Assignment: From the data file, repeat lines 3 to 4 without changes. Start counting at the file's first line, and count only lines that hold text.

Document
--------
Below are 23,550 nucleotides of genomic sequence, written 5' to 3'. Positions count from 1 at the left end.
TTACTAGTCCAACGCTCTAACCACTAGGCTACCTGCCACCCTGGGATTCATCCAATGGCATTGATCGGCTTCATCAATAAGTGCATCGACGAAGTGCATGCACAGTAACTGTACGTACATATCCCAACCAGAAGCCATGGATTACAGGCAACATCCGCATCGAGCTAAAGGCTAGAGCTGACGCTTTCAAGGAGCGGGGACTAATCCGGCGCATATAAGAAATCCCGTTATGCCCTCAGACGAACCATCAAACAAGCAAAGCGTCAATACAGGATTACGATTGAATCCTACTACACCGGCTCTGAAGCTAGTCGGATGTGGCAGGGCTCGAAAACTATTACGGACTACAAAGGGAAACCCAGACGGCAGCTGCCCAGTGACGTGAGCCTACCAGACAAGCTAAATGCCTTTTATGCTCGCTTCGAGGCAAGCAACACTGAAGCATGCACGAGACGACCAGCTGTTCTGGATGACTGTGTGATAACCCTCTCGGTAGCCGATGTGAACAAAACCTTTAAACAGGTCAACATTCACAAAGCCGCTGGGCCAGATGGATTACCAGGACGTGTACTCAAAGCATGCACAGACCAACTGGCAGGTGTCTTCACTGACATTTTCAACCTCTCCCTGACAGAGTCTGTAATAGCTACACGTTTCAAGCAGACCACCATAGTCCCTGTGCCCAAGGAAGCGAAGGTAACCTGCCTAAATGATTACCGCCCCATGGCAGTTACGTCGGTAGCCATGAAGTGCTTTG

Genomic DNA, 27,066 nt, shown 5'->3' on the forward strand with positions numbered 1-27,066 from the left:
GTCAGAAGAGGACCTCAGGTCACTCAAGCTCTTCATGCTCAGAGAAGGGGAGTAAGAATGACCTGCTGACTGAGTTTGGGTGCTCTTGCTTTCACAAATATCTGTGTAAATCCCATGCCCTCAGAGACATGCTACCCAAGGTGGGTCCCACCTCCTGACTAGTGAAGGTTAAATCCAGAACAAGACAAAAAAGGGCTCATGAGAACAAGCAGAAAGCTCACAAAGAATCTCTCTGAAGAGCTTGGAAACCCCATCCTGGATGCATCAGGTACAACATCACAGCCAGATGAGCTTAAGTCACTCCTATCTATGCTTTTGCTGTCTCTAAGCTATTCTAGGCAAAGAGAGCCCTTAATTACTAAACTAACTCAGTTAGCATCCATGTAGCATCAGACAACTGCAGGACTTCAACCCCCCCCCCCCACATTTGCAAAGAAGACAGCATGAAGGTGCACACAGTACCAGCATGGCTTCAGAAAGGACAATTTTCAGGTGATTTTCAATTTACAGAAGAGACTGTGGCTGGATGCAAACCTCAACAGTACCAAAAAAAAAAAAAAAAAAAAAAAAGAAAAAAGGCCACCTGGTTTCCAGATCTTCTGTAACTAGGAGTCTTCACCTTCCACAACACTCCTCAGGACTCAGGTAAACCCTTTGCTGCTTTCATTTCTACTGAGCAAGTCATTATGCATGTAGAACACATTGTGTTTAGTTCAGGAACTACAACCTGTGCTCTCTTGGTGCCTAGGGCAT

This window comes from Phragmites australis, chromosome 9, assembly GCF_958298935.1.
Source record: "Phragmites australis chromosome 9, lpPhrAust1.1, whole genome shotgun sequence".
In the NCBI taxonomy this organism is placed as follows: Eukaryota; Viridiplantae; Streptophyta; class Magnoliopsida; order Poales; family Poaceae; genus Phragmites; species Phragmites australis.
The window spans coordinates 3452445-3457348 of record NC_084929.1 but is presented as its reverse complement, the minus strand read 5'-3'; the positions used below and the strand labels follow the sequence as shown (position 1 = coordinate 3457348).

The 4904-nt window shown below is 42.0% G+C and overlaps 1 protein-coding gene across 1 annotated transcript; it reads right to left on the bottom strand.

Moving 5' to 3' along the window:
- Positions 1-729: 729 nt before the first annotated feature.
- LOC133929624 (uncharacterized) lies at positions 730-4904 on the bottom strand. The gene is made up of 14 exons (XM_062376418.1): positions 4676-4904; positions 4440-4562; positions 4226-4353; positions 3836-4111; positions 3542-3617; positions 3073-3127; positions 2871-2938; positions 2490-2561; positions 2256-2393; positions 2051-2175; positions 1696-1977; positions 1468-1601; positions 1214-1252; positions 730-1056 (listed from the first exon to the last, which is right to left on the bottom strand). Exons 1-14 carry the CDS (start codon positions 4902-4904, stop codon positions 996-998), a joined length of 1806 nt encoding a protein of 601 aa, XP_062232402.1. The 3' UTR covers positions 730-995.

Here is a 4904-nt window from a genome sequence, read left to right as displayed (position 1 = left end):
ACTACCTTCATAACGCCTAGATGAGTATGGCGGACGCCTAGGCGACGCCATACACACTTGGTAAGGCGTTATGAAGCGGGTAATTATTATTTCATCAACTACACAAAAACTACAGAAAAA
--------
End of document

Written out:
Genomic DNA, 27,066 nt, shown 5'->3' on the forward strand with positions numbered 1-27,066 from the left:
GTCAGAAGAGGACCTCAGGTCACTCAAGCTCTTCATGCTCAGAGAAGGGGAGTAAGAATGACCTGCTGACTGAGTTTGGGTGCTCTTGCTTTCACAAATATCTGTGTAAATCCCATGCCCTCAGAGACATGCTACCCAAGGTGGGTCCCACCTCCTGACTAGTGAAGGTTAAATCCAGAACAAGACAAAAAAGGGCTCATGAGAACAAGCAGAAAGCTCACAAAGAATCTCTCTGAAGAGCTTGGAAACCCCATCCTGGATGCATCAGGTACAACATCACAGCCAGATGAGCTTAAGTCACTCCTATCTATGCTTTTGCTGTCTCTAAGCTATTCTAGGCAAAGAGAGCCCTTAATTACTAAACTAACTCAGTTAGCATCCATGTAGCATCAGACAACTGCAGGACTTCAACCCCCCCCCCCCACATTTGCAAAGAAGACAGCATGAAGGTGCACACAGTACCAGCATGGCTTCAGAAAGGACAATTTTCAGGTGATTTTCAATTTACAGAAGAGACTGTGGCTGGATGCAAACCTCAACAGTACCAAAAAAAAAAAAAAAAAAAAAAAAGAAAAAAGGCCACCTGGTTTCCAGATCTTCTGTAACTAGGAGTCTTCACCTTCCACAACACTCCTCAGGACTCAGGTAAACCCTTTGCTGCTTTCATTTCTACTGAGCAAGTCATTATGCATGTAGAACACATTGTGTTTAGTTCAGGAACTACAACCTGTGCTCTCTTGGTGCCTAGGGCAT